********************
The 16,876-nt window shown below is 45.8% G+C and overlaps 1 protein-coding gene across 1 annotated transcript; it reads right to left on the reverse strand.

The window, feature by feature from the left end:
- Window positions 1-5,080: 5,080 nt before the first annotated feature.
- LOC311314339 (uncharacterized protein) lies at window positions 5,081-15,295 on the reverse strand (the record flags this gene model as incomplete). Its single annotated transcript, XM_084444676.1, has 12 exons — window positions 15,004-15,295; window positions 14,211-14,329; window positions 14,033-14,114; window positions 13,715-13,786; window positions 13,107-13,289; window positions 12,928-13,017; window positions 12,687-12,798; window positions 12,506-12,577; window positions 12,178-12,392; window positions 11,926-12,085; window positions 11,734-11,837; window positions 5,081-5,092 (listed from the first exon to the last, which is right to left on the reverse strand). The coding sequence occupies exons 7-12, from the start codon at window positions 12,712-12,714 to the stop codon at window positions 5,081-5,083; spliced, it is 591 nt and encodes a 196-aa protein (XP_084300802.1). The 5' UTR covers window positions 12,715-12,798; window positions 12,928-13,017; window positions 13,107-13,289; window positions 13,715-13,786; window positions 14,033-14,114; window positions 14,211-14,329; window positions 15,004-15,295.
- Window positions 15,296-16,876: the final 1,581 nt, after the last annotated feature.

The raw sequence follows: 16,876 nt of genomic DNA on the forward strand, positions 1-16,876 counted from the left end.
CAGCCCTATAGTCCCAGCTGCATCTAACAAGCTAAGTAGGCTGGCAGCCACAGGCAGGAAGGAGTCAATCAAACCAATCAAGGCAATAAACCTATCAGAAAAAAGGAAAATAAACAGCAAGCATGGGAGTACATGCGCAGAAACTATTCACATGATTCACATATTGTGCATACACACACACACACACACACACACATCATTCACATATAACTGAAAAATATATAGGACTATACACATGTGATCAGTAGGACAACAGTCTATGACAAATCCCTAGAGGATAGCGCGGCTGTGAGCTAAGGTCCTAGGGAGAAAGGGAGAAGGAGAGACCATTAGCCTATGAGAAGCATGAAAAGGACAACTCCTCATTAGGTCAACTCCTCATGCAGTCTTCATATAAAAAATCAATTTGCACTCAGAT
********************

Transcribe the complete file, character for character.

The 16,876-nt window shown below is 45.8% G+C and overlaps 1 protein-coding gene across 1 annotated transcript; it reads right to left on the reverse strand.

The window, feature by feature from the left end:
- Window positions 1-5,080: 5,080 nt before the first annotated feature.
- LOC311314339 (uncharacterized protein) lies at window positions 5,081-15,295 on the reverse strand (the record flags this gene model as incomplete). Its single annotated transcript, XM_084444676.1, has 12 exons — window positions 15,004-15,295; window positions 14,211-14,329; window positions 14,033-14,114; window positions 13,715-13,786; window positions 13,107-13,289; window positions 12,928-13,017; window positions 12,687-12,798; window positions 12,506-12,577; window positions 12,178-12,392; window positions 11,926-12,085; window positions 11,734-11,837; window positions 5,081-5,092 (listed from the first exon to the last, which is right to left on the reverse strand). The coding sequence occupies exons 7-12, from the start codon at window positions 12,712-12,714 to the stop codon at window positions 5,081-5,083; spliced, it is 591 nt and encodes a 196-aa protein (XP_084300802.1). The 5' UTR covers window positions 12,715-12,798; window positions 12,928-13,017; window positions 13,107-13,289; window positions 13,715-13,786; window positions 14,033-14,114; window positions 14,211-14,329; window positions 15,004-15,295.
- Window positions 15,296-16,876: the final 1,581 nt, after the last annotated feature.

The raw sequence follows: 16,876 nt of genomic DNA on the forward strand, positions 1-16,876 counted from the left end.
CAGCCCTATAGTCCCAGCTGCATCTAACAAGCTAAGTAGGCTGGCAGCCACAGGCAGGAAGGAGTCAATCAAACCAATCAAGGCAATAAACCTATCAGAAAAAAGGAAAATAAACAGCAAGCATGGGAGTACATGCGCAGAAACTATTCACATGATTCACATATTGTGCATACACACACACACACACACACACACATCATTCACATATAACTGAAAAATATATAGGACTATACACATGTGATCAGTAGGACAACAGTCTATGACAAATCCCTAGAGGATAGCGCGGCTGTGAGCTAAGGTCCTAGGGAGAAAGGGAGAAGGAGAGACCATTAGCCTATGAGAAGCATGAAAAGGACAACTCCTCATTAGGTCAACTCCTCATGCAGTCTTCATATAAAAAATCAATTTGCACTCAGAT